First TOLAD Reviews

Natalie’s writing and directorial feature debut has finally been seen and the early reviews are across the board. No real consensus beyond “it doesn’t suck”.

The most positive so far has been via The Guardian.

Homely, bespectacled Arieh (Gilad Kahana) and even glum little Amos (Amir Tessler) are inevitably overshadowed by Portman’s near-radioactive screen presence. But its on her achievement as a director that her role in this film will be judged, and it’s accurate to say she has done an impressive job, easily the equal of Angelina Jolie, who went similarly serious for her first feature, the Bosnian war drama In the Land of Blood and Honey.) Portman has made a film with something serious and interesting to say about Israel, a nuanced portrait of the place that demonstrates a commitment to, and connection with, her home country. This is an assured, heartfelt debut.

The Telegraph gave the film 3 stars.

The film feels like a personal project for Portman, but thankfully never a vanity one. It’s a fine piece of work – and you sense there’s better to come.

ScreenDaily found a lot to admire but wished Natalie had infused a bit more chaos into the depiction.

This is one of Portman’s warmest, saddest performances, but it’s also surprisingly superficial. To be sure, Fania is meant to be an enigmatic figure — even her husband, who loves her dearly, doesn’t quite understand her — but the character’s slow-motion withdrawal from the world lacks the heartbreak it deserves. Here again, we see the downside to Tale’s delicate tone: Portman adores Oz’s book and its characters so much that she never quite digs deeply enough to bring them to life.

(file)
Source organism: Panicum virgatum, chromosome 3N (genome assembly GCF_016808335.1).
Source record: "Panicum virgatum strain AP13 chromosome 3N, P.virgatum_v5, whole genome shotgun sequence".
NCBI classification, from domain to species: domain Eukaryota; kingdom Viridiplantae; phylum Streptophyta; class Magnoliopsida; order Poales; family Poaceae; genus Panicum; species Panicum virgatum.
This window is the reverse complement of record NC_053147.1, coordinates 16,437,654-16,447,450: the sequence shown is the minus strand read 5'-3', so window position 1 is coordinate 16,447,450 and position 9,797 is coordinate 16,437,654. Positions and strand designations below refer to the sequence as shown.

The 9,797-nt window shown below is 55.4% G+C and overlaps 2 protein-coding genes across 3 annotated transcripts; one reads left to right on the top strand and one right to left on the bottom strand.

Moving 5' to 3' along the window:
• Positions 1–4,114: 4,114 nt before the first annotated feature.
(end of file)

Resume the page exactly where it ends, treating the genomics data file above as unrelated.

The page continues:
Variety wasn’t particularly impressed.

Most likely, it was simply a case of her being touched by Oz’s work and wanting to share that emotional experience with others, though her drearily empathetic film lacks whatever universality has made “Tale” such an international phenomenon, and will rely on Portman’s name to attract interest beyond Israel.

The Hollywood Reporter seem mixed.

Portman’s low-key performance interiorizes all Fania’s pain and humiliation, only expressing her self-loathing when she thinks no one is looking by slapping herself on the face. But Amos’s silent eyes drink in everything.

The Wrap are not fans of the film but are fans of Natalie’s performance in it.

The best thing one can say about Natalie Portman‘s directorial debut, “A Tale of Love and Darkness” is that it’s not an outright disaster.

But sadly it feels like a vanity piece, showcasing the actress as a self-martyring Jewish mother, raising her supremely-cultured, refugee family on the cusp of Israel becoming a state in 1947.

Of course it’s not every day that a movie star – and a female one at that – puts herself on the line by writing and directing a serious film. That’s to be celebrated. And watching Portman act in fluent Hebrew is a bit of a delightful shock, like seeing someone you’ve known a long time suddenly demonstrate that they can juggle knives or walk a tightrope.

Thanks to Kitten and Belerofonte.